Dr Evi Scholz (GESIS) - Presenting Author
The International Social Survey Programme (ISSP) is a cross-national social science survey programme with members from around the globe who voluntarily collaborate based on a common agreement and ISSP working principles.
An ISSP questionnaire consists of two parts: the source questionnaire on the thematic module and the obligatory ISSP background variables (BV). While the source questionnaire with an input harmonisation approach is developed by all ISSP members in a joint effort, the ISSP BV result from an output harmonised approach. Since 2010, there is a set of BV on age, sex, marital status, education, work situation, religion, household composition, party affiliation, ethnicity, and geographical reference which are listed in a comprehensive guide called "ISSP BV Guidelines". The ISSP BV are implemented by individual ISSP members combining national needs of asking country-specific questions and complying with ISSP measurement requirements described in the guidelines (measurement goal, coding frame, filter and routing conditions). The production of the ISSP BV from the national BV into the harmonized ISSP BV is documented by ISSP members in an obligatory documentation which is part the data delivery.
The ISSP in contrast to other cross-national programmes with hierarchical structures is a democratic project of equal members. This particularity results in a division of labour and a special project management with country-specific elements (national survey fielding, data management and documentation) on the one side and central elements (study monitoring of national data collection, control of national data on formal compliance with ISSP requirements while integrating into common ISSP file; additional projects on adherence with measurement goals) on the other side.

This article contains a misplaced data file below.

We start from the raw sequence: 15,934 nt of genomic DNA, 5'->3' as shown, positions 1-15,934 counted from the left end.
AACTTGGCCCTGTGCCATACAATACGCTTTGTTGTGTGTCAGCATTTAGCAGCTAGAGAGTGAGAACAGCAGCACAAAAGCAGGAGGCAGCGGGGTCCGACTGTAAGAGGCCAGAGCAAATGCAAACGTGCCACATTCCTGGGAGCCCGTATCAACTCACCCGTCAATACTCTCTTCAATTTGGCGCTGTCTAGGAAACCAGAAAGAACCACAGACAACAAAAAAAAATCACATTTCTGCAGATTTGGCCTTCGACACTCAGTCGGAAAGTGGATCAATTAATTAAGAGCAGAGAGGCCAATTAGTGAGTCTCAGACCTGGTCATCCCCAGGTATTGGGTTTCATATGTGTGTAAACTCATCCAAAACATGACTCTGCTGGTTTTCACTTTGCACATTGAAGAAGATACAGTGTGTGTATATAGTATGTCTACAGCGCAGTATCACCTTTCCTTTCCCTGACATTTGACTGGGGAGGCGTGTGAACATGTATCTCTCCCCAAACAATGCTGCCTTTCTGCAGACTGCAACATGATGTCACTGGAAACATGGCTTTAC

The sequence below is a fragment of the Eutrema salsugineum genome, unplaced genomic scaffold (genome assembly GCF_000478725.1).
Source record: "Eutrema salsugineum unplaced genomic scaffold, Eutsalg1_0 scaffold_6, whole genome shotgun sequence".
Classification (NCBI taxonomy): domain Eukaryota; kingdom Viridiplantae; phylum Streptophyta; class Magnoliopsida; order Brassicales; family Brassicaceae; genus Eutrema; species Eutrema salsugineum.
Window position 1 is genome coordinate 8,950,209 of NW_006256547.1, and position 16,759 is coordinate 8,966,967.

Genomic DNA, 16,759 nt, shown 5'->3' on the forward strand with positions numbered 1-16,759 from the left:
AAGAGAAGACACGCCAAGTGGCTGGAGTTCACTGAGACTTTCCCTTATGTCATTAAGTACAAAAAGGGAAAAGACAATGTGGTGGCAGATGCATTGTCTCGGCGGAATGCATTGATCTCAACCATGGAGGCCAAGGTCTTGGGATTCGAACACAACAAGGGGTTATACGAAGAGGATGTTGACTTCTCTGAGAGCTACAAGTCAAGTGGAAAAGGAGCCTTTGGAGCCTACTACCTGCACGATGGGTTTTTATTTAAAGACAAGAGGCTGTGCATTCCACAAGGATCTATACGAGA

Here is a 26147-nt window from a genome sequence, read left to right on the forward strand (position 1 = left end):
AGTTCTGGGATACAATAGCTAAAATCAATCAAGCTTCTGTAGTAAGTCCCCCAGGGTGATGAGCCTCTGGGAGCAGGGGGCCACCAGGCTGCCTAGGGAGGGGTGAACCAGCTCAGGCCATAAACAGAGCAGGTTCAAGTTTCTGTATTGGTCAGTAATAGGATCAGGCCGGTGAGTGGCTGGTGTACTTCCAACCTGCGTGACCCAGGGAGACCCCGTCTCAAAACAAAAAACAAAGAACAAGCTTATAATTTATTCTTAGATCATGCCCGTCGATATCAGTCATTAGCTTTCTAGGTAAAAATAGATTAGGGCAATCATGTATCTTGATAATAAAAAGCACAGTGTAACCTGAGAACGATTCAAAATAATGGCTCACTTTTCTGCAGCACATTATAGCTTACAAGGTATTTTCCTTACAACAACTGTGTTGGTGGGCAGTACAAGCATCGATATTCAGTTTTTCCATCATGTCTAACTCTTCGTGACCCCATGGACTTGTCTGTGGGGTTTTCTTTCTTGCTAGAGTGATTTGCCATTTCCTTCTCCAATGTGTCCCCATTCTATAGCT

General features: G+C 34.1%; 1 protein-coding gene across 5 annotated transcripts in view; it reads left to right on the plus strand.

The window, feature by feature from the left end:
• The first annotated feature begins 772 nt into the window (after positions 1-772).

The presentation will describe the concept of the ISSP BV in general, elaborates on the way the ISSP controls the data in order to guarantee the quality and give an example for the German ISSP.
The Role of the National Research Teams in International Comparative Social Survey Research
Professor Jürgen H.P. Hoffmeyer-Zlotnik (Institute of Political Science, Justus Liebig University, Giessen) - Presenting Author
Dr Uwe Warner (Methodenzentrum Sozialwissenschaften, Georg-August-Universität, Göttingen)
The main tasks of the members of the national research teams are to realize the survey in their countries according to the commonly agreed rules, to implement the national particularities in the fieldwork instruments, and to collect, prepare, and transmit the national data. This means that the national experts must (a) draw the sample respecting the common requirements, (b) transform the common blueprint of the questionnaire into the national survey instrument, (c) organize and supervise the fieldwork, (d) prepare and check, the national survey data and transmit them together with the national documentation to the central project coordinators.